On Earth, rock contains radioactive substances that produce heat. The same is undoubtedly true on Enceladus. But even all that rock is insufficient to produce the observed heat. The only other plausible source of warmth is tidal heating. Just as the gravity exerted by the sun and Earth’s moon deforms our planet slightly, creating the ocean tides, Saturn’s gravity deforms Enceladus. Enceladus has a noncircular orbit; its distance from Saturn varies. The closer it gets, the more it is deformed. This daily variation gives rise to flexure and internal heating. Gravity may also play a role in forming the surface features. The tiger stripes are angled 45 degrees from the direction to Saturn—an orientation that tidal forces would naturally explain.
The magnitude of heating depends not only on the orbital eccentricity—the degree to which the orbit departs from a perfectly circular shape—but also on the consistency of the moon’s interior. A very rigid body would resist deformation. A perfectly elastic body would deform but not dissipate energy as heat. A pliable moon consisting of viscous material would yield and heat up, as would a moon that is partly rigid but shot through with cracks, so that slabs of ice rub against one another and generate heat by friction. The heating need not occur uniformly throughout the moon. It can be concentrated in the outer shell of ice or in limited regions within the outer shell such as cracks.
Typically tidal heating tends to shut itself off. The material in a moon takes time to deform, so the distortion is always out of alignment with the forces that produce it. The result is a gravitational torque that alters the moon’s orbital motion and gradually circularizes the orbit. The tidal stresses stop varying, the moon settles into a fixed shape, and heating ceases. Enceladus, however, remains in an elliptical orbit because of an orbital resonance with its bigger sibling moon Dione. For every two orbits Enceladus makes, Dione makes one. This synchrony allows periodic gravitational kicks from Dione to act coherently over time and keep Enceladus’s orbit out-of-round.
Yet even these special circumstances are not enough. Jennifer Meyer and Jack Wisdom of the Massachusetts Institute of Technology have examined the orbital configuration of Enceladus and found that the amount of tidal energy being injected into the body falls short of the energy coming out of Enceladus’s south pole by a factor of five. This result is completely independent of how tidal energy is internally dissipated. Enceladus, in its present orbit, simply lacks enough energy to explain its heat output.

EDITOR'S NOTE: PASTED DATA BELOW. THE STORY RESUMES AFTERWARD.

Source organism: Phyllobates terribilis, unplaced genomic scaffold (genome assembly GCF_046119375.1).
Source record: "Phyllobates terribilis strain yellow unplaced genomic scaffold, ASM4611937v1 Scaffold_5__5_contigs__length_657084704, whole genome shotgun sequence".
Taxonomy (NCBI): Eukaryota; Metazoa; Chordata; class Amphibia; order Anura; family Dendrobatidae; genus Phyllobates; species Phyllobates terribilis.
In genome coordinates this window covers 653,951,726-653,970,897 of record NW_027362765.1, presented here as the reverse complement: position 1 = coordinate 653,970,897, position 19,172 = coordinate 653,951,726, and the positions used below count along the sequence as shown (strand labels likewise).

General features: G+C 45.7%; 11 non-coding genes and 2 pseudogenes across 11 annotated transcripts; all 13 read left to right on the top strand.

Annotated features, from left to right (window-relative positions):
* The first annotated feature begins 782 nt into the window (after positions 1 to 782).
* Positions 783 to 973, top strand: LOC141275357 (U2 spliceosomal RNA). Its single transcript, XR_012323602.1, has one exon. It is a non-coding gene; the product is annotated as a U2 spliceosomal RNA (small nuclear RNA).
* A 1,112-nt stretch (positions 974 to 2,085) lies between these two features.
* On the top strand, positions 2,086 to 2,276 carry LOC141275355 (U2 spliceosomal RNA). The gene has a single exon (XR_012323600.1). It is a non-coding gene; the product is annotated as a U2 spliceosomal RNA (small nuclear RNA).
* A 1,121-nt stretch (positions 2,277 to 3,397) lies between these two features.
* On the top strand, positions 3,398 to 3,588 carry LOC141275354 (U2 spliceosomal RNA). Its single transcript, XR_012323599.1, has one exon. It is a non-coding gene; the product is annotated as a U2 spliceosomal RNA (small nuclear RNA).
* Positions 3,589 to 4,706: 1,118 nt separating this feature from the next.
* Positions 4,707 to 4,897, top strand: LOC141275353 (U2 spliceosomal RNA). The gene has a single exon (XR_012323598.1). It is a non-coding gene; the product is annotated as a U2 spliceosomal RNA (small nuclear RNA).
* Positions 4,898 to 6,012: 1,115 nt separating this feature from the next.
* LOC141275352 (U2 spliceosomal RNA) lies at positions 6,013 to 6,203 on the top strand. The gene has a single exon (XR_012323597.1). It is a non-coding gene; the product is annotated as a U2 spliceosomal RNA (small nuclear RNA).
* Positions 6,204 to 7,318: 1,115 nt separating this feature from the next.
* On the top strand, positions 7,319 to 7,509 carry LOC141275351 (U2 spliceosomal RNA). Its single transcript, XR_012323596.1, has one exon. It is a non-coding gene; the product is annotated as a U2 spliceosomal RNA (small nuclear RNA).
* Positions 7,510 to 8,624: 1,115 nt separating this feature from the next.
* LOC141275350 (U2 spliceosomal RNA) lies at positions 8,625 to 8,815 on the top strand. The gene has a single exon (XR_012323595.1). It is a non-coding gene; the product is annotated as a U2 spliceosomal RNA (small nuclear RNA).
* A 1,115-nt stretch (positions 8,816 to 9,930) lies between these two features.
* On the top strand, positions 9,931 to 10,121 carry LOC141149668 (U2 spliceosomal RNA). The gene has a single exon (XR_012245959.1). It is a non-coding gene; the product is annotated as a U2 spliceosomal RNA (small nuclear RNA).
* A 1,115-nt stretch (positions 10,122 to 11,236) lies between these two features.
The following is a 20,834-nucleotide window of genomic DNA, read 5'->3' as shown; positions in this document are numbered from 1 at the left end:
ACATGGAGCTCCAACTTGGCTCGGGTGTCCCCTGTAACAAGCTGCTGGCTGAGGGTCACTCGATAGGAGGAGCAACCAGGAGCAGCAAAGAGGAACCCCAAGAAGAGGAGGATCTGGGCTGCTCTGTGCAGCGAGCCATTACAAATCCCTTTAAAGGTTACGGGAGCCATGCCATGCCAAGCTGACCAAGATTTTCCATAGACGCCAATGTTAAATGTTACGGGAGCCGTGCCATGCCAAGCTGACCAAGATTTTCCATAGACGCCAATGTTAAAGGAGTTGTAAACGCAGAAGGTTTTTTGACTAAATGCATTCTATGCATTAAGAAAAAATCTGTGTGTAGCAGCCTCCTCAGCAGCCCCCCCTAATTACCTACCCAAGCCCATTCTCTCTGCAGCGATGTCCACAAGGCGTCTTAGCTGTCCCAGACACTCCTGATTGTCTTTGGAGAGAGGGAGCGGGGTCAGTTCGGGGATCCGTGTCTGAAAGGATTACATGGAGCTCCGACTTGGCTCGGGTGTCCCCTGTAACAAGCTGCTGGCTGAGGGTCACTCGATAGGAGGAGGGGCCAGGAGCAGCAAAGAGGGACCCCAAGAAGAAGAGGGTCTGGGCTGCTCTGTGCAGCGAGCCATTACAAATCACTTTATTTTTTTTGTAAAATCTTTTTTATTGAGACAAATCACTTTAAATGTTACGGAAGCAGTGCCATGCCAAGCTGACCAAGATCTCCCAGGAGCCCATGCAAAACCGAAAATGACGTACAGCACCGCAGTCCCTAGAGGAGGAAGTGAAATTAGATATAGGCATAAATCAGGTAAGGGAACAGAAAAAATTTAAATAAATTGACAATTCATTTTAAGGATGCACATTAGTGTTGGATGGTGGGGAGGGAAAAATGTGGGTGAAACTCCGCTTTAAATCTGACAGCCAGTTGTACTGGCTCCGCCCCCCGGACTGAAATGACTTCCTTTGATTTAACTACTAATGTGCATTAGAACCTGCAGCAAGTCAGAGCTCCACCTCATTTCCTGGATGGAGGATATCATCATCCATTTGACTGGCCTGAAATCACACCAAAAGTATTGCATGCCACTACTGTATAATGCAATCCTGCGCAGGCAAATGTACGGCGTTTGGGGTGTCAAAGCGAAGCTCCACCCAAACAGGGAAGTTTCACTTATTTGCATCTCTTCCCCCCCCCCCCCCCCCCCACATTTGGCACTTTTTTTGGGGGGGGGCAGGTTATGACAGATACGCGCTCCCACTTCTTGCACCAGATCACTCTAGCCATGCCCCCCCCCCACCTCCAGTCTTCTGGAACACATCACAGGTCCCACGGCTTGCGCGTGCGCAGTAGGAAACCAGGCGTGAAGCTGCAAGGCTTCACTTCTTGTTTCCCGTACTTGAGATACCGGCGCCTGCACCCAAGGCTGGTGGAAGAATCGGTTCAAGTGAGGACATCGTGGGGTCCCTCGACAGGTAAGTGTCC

The Silly Putty Moon
The paradox arises only if you assume that Enceladus’s present-day tidal heating should precisely match its present-day heat output. What if Enceladus is still giving off heat from an earlier heating episode? One possible scenario, first examined in 1986 for Io by Greg Ojakangas and David Stevenson, both then at the California Institute of Technology, is that the orbit of a moon and the consistency of its interior can play off each other, leading to a cyclic variation of both orbital eccentricity and heat output.
Imagine starting with a cold, mostly rigid Enceladus in a nearly circular orbit. The rate of tidal heating is relatively low. Dione forces the orbital eccentricity to increase, which leads to greater flexure and viscous heating in the ice shell. The eccentricity and heating continue to increase until, at some point, the heating rate exceeds the ability of the moon to lose its heat. The internal temperature then starts to rise, and the interior material becomes softer and less rigid, which leads to yet more tidal heating. In another possible oscillatory scheme, the moon becomes less rigid not because it becomes more pliable but because cracks develop. Tidal stresses fracture the ice and cause shear motions. Friction between the crack surfaces leads to tidal energy dissipation and heating along the cracks.
In either case, the additional dissipation causes the moon’s orbit to become more circular, and eventually the trend reverses; tidal heating begins to decrease and eventually falls below the rate of heat loss from the surface. The moon begins to cool off and either the ice returns to being stiff or, in the second scenario, the cracks heal. The cycle, which can take tens of millions of years, then begins anew. The idea illustrates how we might happen on a moon at a time when its heat input and output are not in a steady state. In such an oscillatory scheme, the energy input and output balance only over the full cycle. At any given instant, the moon’s heat output might be found to be above or below average—and above or below its instantaneous heating rate.
Ojakangas and Stevenson have shown that a cycle mediated by the temperature dependence of the viscosity of ice may work for Io, which, like Enceladus, has a mismatch of heat input and output. Unfortunately, it cannot work for Enceladus: Meyer and Wisdom have concluded that the moon is not sufficiently massive. The crack-mediated cycle may be possible but has yet to be fully investigated.
What Lies Beneath?
Gabriel Tobie of the University of Nantes in France and his collaborators have examined another possible solution: that a zone of weakness at the south pole can focus tidal energy there and sustain itself through time. They simulated the response of Enceladus to tidal forcing assuming that underlying the south pole is a sector of low viscosity, making this part of Enceladus more pliable than the rest. This model can reproduce the observed heat output, but only under two conditions that revolutionize our view of Enceladus.
First, the ice in the zone must be warm—near its melting point—and, second, there must be a liquid layer wedged between the overlying ice shell and the rocky core. This layer must underlie nearly the entire southern hemisphere. Without it, not only would flexure and hence viscous heating be insufficient, it would tend to occur at the equator rather than the pole.